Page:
The original protocol introduced the phase-out of chlorofluorocarbons (CFCs) because of the damage they cause to the ozone layer. HCFCs were brought in as an interim measure to replace CFCs in air conditioning, some refrigeration equipment and foams.

HCFCs cause less damage to the ozone layer than CFCs but evidence has been mounting that the chemicals contribute to global warming. While another class of CFC-replacement chemicals, hydrofluorocarbons (HFCs), were included in the Kyoto Protocol that aims to cut greenhouse gas emissions, HCFCs were not.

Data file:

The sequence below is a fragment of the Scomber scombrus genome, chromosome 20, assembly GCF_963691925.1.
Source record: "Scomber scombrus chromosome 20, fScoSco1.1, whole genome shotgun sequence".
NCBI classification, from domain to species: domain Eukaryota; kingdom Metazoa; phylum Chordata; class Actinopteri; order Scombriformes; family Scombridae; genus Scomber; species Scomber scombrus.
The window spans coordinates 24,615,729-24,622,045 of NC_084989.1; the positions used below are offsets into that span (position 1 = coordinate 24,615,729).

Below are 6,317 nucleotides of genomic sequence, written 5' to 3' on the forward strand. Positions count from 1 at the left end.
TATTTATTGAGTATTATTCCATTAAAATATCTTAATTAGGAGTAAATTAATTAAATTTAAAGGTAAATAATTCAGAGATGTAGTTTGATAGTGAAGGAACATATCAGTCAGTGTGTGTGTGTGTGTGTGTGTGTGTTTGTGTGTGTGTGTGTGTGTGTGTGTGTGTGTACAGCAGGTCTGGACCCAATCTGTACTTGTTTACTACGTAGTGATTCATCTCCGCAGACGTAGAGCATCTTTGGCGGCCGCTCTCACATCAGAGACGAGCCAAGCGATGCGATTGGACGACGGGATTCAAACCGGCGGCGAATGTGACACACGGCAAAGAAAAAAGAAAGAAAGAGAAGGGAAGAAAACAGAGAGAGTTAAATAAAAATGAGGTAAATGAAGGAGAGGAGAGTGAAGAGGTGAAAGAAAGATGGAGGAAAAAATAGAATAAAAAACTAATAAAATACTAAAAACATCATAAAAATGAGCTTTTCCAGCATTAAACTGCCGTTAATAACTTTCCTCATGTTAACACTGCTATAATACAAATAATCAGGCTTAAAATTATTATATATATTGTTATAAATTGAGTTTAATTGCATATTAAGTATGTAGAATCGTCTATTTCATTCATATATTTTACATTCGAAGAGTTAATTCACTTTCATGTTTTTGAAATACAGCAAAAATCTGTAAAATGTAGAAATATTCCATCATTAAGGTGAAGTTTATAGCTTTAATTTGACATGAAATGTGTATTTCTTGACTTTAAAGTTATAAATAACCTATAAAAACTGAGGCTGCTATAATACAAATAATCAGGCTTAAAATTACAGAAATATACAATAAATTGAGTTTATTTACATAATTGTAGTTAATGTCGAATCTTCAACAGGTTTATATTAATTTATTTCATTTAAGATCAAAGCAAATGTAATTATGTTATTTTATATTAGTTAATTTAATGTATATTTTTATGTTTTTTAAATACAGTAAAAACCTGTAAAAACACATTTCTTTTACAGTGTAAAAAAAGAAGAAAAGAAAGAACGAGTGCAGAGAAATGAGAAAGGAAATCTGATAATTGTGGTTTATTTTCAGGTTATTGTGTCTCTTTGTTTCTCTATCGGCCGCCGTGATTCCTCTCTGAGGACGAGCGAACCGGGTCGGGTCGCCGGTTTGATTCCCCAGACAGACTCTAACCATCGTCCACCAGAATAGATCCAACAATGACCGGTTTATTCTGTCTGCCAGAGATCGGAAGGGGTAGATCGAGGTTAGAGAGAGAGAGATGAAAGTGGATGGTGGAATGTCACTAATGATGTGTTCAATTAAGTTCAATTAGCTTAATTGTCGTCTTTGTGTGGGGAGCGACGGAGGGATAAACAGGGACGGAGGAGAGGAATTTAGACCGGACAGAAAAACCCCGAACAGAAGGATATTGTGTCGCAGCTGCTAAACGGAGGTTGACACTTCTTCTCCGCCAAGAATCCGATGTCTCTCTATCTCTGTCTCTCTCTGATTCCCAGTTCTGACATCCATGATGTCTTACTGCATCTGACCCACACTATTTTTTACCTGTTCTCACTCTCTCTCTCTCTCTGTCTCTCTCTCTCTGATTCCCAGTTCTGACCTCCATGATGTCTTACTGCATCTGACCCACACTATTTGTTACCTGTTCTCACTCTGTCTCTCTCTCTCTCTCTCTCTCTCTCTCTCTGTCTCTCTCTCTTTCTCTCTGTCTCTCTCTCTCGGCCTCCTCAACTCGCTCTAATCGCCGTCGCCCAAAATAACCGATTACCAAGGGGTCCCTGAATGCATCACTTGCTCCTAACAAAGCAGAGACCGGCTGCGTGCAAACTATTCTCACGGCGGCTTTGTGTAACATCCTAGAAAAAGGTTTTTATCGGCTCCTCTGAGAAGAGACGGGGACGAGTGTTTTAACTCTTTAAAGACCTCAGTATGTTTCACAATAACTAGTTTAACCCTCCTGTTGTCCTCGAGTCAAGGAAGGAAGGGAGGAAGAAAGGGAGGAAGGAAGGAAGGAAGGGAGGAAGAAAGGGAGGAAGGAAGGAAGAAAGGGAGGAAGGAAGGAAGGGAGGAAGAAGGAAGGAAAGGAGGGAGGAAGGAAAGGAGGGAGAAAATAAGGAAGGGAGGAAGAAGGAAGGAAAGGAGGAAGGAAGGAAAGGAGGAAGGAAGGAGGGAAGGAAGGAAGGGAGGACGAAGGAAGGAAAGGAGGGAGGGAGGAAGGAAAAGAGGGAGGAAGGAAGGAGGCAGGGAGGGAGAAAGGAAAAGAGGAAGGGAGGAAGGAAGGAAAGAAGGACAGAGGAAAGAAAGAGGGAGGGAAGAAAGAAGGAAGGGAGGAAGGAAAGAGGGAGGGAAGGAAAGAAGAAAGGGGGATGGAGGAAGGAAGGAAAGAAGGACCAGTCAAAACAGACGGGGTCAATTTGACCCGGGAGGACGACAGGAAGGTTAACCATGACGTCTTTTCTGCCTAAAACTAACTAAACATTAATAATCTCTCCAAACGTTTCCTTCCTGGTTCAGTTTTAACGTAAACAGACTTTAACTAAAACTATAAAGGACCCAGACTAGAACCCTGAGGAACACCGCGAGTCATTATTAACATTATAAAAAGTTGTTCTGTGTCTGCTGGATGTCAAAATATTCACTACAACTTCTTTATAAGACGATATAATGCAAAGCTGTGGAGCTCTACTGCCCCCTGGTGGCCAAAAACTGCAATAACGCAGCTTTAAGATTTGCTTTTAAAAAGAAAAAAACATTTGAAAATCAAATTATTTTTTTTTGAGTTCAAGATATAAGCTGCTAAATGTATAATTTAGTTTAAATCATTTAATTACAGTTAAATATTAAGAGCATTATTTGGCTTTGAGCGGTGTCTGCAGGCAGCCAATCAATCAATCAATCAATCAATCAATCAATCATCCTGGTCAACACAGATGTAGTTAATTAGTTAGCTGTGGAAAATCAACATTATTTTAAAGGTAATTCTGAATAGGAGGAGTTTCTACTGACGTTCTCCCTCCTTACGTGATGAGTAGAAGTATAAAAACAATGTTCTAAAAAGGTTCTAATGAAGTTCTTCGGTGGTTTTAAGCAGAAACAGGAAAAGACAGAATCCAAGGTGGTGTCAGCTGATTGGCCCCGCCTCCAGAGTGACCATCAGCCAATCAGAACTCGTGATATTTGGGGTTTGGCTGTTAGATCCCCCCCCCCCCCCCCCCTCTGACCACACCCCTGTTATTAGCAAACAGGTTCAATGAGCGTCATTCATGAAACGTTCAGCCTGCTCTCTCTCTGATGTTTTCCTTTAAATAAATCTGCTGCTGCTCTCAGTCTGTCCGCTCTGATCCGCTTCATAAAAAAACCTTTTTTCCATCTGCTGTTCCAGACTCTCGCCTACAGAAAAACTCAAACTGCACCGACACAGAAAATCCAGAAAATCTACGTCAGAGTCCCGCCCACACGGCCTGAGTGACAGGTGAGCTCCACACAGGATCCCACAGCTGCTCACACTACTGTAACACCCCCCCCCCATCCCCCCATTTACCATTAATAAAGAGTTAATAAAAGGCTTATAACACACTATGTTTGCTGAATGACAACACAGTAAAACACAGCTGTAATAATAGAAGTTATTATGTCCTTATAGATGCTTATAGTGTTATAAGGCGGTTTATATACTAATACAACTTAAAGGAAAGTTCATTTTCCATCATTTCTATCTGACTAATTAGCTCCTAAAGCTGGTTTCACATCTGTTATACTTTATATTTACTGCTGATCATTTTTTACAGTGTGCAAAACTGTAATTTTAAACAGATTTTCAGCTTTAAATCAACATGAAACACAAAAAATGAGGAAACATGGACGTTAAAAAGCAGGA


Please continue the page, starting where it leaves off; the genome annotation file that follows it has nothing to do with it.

The new Montreal agreement is to freeze production of HCFCs in 2013 and bring forward the chemicals’ final phase-out date by 10 years. The original Montreal Protocol called for the phase out of HCFCs in 2030 by developed countries and in 2040 by developing nations. As well as reducing greenhouse gas emissions, the accelerated production freeze may speed the recovery of the ozone layer.

“Governments had a golden opportunity to deal with the twin challenges of climate change and protecting the ozone layer and governments took it,” says Achim Steiner, executive director of UNEP. “The precise and final savings in terms of greenhouse gas emissions could amount to several billions of tonnes illustrating the complementarities of international environmental agreements.”

The governments have agreed that sufficient funding will be made available to achieve the measures.